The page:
We enter the logging camp at first light, swarming the squalid huts before anyone has time to reach for a rifle. A fair-haired man in a yellow soccer jersey rises to his feet. His green eyes betray bewilderment.
"Are you the man they call El Gato?" Chota asks.
"I am," the man says warily.
El Gato is one of the many illegal loggers roaming Peru's forests in search of mahogany and other precious woods, Scott Wallace reports in the April issue of National Geographic.
Despite a five-year crackdown on mahogany logging, three-fourths of Peru's annual timber harvest is still believed to stem from illegal activities, the reporter writes. The precious commodity is mostly exported to Europe and Asia.
As Wallace explains, Peru has become one of the main sources for mahogany and other woods, greatly affecting the lives of many of the country's indigenous Indians:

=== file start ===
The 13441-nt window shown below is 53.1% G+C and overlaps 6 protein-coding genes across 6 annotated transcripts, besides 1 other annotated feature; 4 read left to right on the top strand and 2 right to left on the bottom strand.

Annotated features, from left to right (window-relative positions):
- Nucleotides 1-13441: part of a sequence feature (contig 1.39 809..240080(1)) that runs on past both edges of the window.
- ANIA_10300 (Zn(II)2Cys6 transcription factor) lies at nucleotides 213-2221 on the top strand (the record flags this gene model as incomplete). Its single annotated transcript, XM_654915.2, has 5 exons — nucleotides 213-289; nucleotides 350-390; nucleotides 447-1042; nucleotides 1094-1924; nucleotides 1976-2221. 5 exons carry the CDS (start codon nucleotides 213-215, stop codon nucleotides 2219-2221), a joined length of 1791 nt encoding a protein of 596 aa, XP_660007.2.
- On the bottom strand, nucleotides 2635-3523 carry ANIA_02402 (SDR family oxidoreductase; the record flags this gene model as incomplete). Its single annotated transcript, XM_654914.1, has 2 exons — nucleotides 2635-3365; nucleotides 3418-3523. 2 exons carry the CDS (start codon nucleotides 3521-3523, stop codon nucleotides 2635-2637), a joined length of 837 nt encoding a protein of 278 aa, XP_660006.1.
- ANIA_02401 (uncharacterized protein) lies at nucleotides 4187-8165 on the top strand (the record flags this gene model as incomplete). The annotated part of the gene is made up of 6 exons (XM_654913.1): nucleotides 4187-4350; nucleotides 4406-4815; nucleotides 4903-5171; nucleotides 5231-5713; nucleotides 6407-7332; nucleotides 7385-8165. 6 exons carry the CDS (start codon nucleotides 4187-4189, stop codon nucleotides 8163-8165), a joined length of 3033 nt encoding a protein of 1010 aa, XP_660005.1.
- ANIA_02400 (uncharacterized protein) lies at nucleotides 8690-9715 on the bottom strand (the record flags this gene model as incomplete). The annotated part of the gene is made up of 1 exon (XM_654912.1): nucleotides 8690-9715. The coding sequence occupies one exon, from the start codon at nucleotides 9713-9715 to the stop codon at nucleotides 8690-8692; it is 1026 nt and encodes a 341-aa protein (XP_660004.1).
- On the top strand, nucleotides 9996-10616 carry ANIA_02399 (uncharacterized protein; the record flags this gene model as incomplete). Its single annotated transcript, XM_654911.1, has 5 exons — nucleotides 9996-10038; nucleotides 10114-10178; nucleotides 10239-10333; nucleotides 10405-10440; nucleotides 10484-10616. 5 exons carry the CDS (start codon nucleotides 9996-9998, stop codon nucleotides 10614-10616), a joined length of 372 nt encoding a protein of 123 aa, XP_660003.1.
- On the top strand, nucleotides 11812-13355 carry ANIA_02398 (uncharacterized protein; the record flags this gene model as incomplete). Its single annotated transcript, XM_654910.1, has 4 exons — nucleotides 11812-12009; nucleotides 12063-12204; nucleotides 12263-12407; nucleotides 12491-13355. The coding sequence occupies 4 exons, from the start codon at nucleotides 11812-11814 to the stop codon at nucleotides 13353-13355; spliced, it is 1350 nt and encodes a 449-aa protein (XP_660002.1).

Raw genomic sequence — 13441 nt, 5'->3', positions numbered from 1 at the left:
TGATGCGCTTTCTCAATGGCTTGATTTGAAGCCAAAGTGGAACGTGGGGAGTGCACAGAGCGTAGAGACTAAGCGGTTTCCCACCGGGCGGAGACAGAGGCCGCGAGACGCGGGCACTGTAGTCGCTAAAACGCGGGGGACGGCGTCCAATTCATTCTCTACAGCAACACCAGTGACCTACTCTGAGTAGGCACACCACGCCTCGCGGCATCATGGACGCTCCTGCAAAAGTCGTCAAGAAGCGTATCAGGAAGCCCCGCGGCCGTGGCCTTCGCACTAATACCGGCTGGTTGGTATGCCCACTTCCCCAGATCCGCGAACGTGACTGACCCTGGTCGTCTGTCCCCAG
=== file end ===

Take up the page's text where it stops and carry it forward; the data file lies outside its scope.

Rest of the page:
Mahogany is the crown jewel of the Amazon, soaring in magnificent buttressed columns high into the forest canopy. Its rich, red grain and durability make it one of the most coveted building materials on Earth, favored by master craftsmen, a symbol of wealth and power. A single tree can fetch tens of thousands of dollars on the international market by the time its finished wood reaches showroom floors in the United States or Europe.
After 2001, the year Brazil declared a moratorium on logging big-leaf mahogany, Peru emerged as one of the world’s largest suppliers. The rush for “red gold,” as mahogany is sometimes called, has left many of Peru’s watersheds—such as the Alto Tamaya, homeland of a group of Ashéninka Indians—stripped of their most valuable trees. The last stands of mahogany, as well as Spanish cedar, are now nearly all restricted to Indian lands, national parks, and territorial reserves set aside to protect isolated tribes.
Read Scott Wallace's incredible story in the April issue of National Geographic and take a look at Alex Webb's photos in the slideshow below. You can find more photos on the National Geographic website.